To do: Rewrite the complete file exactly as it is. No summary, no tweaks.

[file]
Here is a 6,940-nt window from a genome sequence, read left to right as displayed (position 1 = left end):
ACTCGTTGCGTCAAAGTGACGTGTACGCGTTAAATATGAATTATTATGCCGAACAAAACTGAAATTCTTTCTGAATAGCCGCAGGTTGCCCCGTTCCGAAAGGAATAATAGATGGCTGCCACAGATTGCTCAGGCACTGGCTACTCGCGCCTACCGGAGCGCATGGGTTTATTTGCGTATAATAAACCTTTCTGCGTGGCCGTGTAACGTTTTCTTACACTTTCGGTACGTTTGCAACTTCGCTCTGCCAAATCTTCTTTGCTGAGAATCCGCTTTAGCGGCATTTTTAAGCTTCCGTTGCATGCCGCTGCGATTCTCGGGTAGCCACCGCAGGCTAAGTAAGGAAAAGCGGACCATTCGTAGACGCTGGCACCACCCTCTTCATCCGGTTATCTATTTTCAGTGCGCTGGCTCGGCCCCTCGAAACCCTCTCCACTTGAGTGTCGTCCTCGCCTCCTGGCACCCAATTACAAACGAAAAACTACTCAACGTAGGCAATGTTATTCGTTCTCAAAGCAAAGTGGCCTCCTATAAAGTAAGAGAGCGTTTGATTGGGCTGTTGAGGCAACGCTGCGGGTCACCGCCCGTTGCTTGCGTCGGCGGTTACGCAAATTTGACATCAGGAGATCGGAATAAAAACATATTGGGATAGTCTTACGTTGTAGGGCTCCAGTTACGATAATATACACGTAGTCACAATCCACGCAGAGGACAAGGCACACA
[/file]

Here is a 6,940-nt window from a genome sequence, read left to right as displayed (position 1 = left end):
ACTCGTTGCGTCAAAGTGACGTGTACGCGTTAAATATGAATTATTATGCCGAACAAAACTGAAATTCTTTCTGAATAGCCGCAGGTTGCCCCGTTCCGAAAGGAATAATAGATGGCTGCCACAGATTGCTCAGGCACTGGCTACTCGCGCCTACCGGAGCGCATGGGTTTATTTGCGTATAATAAACCTTTCTGCGTGGCCGTGTAACGTTTTCTTACACTTTCGGTACGTTTGCAACTTCGCTCTGCCAAATCTTCTTTGCTGAGAATCCGCTTTAGCGGCATTTTTAAGCTTCCGTTGCATGCCGCTGCGATTCTCGGGTAGCCACCGCAGGCTAAGTAAGGAAAAGCGGACCATTCGTAGACGCTGGCACCACCCTCTTCATCCGGTTATCTATTTTCAGTGCGCTGGCTCGGCCCCTCGAAACCCTCTCCACTTGAGTGTCGTCCTCGCCTCCTGGCACCCAATTACAAACGAAAAACTACTCAACGTAGGCAATGTTATTCGTTCTCAAAGCAAAGTGGCCTCCTATAAAGTAAGAGAGCGTTTGATTGGGCTGTTGAGGCAACGCTGCGGGTCACCGCCCGTTGCTTGCGTCGGCGGTTACGCAAATTTGACATCAGGAGATCGGAATAAAAACATATTGGGATAGTCTTACGTTGTAGGGCTCCAGTTACGATAATATACACGTAGTCACAATCCACGCAGAGGACAAGGCACACA